I wanted to talk to Ahmed today about how he celebrated the Eid al-Fitr, the festival ending the Muslim holy month of Ramadan. I had seen that his theater group had organized a party for the children in Saraqeb, with music, a puppet show and lots of confetti. But the war is inescapable. Ahmed needs to get something off his chest.
Hi Ahmed, what’s wrong?
“We were at my brother’s place last night. Suddenly the ground started shaking and trembling, as if there was an earthquake. The next morning, we saw that the doors and window frames were all akilter. Bombs had fallen on a nearby village, Zammar, I think. ”
“It’s so hard here now. Nearly everyone from the southerrn parts of Idlib have fled their villages. They live in tents or take shelter in the orchards. They are looking for shelter from the sun and the heat — we can’t do anything for them. ”
“Some people are too weak or too old or too poor to flee. A man stayed in his house with his family, waiting for the soldiers to come. The house was hit and his son lost a leg. Imagine … every day we tell each other these stories, and by now there are hundreds of them. ”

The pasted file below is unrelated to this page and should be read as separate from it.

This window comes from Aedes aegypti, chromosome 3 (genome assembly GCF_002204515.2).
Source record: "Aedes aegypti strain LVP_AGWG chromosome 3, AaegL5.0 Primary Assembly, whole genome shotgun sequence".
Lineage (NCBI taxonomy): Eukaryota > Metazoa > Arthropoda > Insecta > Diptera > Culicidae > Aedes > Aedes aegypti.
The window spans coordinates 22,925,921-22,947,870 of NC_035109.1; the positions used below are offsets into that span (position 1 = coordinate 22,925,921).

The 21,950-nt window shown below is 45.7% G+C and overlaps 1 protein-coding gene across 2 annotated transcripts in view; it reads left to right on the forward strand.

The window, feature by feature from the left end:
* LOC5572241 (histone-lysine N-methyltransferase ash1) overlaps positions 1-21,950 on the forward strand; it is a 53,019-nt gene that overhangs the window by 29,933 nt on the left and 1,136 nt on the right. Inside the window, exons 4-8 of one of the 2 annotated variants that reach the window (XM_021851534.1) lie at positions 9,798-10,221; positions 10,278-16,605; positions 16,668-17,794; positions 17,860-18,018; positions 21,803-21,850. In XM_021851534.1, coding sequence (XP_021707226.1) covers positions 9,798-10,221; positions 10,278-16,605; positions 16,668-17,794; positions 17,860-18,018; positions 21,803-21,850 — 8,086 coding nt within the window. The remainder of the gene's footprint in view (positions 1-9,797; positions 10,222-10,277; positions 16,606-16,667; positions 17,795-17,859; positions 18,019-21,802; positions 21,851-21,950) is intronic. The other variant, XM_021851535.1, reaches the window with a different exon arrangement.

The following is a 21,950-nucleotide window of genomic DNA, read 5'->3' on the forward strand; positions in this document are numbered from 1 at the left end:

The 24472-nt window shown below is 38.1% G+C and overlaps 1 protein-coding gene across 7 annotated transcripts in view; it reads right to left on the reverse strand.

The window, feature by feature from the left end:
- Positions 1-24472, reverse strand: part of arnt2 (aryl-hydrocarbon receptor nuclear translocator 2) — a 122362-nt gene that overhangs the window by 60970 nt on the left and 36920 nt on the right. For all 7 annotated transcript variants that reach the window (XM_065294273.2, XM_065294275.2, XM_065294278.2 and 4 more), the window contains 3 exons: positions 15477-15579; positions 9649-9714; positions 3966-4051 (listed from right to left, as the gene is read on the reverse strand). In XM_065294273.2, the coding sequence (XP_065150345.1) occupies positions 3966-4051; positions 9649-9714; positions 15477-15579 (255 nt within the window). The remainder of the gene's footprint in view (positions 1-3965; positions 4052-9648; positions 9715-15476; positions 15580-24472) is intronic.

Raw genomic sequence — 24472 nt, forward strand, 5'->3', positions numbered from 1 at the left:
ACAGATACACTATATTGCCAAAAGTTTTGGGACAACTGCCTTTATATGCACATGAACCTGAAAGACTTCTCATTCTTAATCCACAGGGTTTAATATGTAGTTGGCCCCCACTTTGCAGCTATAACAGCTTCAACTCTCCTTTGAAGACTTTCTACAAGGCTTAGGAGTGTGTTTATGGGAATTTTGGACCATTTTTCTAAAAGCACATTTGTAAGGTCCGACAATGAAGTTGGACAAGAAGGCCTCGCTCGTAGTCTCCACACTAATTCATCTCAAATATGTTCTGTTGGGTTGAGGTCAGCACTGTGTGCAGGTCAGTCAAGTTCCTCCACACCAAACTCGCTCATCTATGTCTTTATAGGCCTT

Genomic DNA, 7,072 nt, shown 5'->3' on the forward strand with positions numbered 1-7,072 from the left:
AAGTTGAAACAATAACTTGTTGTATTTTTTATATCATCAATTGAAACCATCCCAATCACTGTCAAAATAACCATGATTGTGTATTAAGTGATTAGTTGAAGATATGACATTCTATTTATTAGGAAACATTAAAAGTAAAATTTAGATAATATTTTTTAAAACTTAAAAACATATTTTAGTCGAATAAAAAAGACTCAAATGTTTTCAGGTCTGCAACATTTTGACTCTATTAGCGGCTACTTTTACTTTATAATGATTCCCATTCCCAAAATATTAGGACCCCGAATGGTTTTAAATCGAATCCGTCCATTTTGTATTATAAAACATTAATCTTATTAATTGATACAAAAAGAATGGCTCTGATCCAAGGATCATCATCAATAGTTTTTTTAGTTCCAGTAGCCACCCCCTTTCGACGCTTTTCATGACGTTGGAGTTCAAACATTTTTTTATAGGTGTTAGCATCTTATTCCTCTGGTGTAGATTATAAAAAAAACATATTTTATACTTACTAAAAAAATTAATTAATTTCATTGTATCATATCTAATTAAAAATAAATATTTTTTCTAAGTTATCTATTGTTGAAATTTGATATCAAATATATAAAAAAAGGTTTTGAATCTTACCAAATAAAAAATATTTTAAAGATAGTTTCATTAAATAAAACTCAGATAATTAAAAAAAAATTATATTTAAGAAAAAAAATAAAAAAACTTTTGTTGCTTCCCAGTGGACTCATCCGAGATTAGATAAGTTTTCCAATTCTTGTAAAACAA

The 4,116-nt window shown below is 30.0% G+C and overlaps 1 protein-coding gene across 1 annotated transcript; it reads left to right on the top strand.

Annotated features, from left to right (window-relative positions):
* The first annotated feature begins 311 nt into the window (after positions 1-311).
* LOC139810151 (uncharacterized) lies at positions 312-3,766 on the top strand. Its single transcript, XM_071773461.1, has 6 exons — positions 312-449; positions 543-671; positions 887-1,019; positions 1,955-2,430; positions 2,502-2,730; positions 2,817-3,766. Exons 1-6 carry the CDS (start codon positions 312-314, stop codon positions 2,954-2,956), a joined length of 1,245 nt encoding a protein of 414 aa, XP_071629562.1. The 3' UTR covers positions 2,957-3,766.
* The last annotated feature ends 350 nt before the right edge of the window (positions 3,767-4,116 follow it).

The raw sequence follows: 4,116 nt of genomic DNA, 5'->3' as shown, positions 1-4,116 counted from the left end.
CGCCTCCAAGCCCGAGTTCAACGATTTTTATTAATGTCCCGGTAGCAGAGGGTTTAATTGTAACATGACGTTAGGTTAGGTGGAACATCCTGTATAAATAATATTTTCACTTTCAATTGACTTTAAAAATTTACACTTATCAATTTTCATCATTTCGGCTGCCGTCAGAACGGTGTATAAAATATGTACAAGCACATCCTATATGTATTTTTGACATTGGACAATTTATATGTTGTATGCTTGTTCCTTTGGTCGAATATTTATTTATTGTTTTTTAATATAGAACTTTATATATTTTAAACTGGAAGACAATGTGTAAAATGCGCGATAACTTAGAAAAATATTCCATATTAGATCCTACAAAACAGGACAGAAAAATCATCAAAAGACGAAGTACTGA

“I think I figured out why our street has been getting bombed so often. We live near the al-Ihsan hospital – I’m sure they’re targetting the area. If they wanted to, they could destroy the hospital completely, but apparently they’re putting that off. For now it seems they want to kill or injure as many people as possible.”
“Yesterday we promised the children we would organize a really big party for them for next year’s Eid … but if I look deep in my heart, I’m afraid we won’t be able to keep this promise. I’m afraid there won’t be a next time.”
“We had been hoping that the world would see us and help us. But all we hear is silence … “